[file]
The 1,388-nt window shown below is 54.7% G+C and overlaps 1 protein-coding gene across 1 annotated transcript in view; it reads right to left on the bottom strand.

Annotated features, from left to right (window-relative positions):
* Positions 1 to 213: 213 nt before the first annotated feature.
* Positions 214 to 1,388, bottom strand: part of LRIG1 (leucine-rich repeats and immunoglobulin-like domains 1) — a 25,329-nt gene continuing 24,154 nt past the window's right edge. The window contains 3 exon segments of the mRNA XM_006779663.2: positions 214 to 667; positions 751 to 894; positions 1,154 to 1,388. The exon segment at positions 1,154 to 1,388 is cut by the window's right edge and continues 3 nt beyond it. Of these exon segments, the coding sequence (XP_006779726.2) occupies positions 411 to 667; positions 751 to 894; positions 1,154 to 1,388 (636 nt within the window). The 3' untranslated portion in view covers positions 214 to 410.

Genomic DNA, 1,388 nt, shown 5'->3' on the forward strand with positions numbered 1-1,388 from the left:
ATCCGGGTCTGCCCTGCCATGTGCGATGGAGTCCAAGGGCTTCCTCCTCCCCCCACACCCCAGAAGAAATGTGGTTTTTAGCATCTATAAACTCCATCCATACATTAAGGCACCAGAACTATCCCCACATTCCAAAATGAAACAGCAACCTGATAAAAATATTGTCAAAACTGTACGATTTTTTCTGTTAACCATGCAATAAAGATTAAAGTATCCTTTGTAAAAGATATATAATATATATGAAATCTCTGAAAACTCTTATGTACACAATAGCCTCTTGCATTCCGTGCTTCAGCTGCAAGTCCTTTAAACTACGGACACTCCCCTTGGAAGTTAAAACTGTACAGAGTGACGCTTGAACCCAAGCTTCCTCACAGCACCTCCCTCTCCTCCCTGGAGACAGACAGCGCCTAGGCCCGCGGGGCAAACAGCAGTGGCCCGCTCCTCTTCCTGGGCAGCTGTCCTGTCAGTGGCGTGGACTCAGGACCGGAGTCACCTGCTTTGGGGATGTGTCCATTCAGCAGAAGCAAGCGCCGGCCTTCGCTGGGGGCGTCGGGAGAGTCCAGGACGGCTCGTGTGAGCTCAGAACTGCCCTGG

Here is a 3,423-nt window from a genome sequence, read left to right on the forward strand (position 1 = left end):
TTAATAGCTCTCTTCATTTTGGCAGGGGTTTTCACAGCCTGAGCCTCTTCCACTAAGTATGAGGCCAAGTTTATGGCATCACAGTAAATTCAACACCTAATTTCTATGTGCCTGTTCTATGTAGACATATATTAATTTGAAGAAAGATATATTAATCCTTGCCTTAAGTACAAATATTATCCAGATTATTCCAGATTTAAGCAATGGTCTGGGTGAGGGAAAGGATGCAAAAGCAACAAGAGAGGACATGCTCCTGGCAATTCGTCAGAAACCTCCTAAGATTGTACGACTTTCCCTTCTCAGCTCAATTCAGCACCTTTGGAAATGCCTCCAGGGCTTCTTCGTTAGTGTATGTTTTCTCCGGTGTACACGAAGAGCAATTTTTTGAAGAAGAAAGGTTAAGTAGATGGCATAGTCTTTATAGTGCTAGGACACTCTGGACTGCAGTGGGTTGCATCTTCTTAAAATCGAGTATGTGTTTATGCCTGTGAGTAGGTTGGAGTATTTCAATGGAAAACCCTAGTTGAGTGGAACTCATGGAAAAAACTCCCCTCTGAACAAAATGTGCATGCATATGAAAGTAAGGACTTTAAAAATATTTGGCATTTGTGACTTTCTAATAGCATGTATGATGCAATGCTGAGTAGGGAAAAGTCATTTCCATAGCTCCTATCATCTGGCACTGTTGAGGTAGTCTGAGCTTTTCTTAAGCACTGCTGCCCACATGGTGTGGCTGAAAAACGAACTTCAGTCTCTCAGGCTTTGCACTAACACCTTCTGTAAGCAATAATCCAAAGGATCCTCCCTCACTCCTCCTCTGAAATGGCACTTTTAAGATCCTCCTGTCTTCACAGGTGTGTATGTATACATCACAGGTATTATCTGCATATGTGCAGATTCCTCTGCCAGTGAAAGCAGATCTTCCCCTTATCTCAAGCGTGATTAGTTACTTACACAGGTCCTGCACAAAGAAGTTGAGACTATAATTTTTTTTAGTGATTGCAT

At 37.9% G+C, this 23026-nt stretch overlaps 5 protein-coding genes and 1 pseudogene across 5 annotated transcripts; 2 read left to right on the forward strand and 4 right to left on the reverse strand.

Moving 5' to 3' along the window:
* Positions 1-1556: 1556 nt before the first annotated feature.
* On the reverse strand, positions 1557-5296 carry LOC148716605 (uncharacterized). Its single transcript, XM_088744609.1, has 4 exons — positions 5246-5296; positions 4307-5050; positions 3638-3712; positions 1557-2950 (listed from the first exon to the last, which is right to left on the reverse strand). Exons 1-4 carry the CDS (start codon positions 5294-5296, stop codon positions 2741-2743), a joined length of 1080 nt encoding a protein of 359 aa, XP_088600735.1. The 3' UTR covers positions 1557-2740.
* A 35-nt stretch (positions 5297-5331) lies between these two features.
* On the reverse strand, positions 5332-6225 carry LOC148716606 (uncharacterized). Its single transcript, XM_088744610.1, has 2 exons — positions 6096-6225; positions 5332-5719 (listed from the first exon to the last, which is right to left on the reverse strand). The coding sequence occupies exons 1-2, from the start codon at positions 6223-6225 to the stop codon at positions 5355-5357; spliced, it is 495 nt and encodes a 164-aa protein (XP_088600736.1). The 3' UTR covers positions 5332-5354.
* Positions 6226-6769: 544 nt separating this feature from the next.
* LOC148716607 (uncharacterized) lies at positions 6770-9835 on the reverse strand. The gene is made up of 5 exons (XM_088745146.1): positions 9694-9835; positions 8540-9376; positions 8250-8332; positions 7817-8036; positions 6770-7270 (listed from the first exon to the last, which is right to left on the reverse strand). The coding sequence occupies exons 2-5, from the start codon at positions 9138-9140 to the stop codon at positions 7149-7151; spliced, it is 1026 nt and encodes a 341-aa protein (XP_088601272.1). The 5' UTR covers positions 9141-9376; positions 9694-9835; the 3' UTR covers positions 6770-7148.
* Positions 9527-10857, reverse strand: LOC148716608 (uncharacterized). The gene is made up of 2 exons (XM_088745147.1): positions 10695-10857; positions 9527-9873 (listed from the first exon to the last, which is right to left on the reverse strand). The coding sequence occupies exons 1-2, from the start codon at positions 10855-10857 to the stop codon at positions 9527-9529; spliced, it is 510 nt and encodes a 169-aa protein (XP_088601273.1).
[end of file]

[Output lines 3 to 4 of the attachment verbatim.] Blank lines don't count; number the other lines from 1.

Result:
* Positions 1 to 213: 213 nt before the first annotated feature.
* Positions 214 to 1,388, bottom strand: part of LRIG1 (leucine-rich repeats and immunoglobulin-like domains 1) — a 25,329-nt gene continuing 24,154 nt past the window's right edge. The window contains 3 exon segments of the mRNA XM_006779663.2: positions 214 to 667; positions 751 to 894; positions 1,154 to 1,388. The exon segment at positions 1,154 to 1,388 is cut by the window's right edge and continues 3 nt beyond it. Of these exon segments, the coding sequence (XP_006779726.2) occupies positions 411 to 667; positions 751 to 894; positions 1,154 to 1,388 (636 nt within the window). The 3' untranslated portion in view covers positions 214 to 410.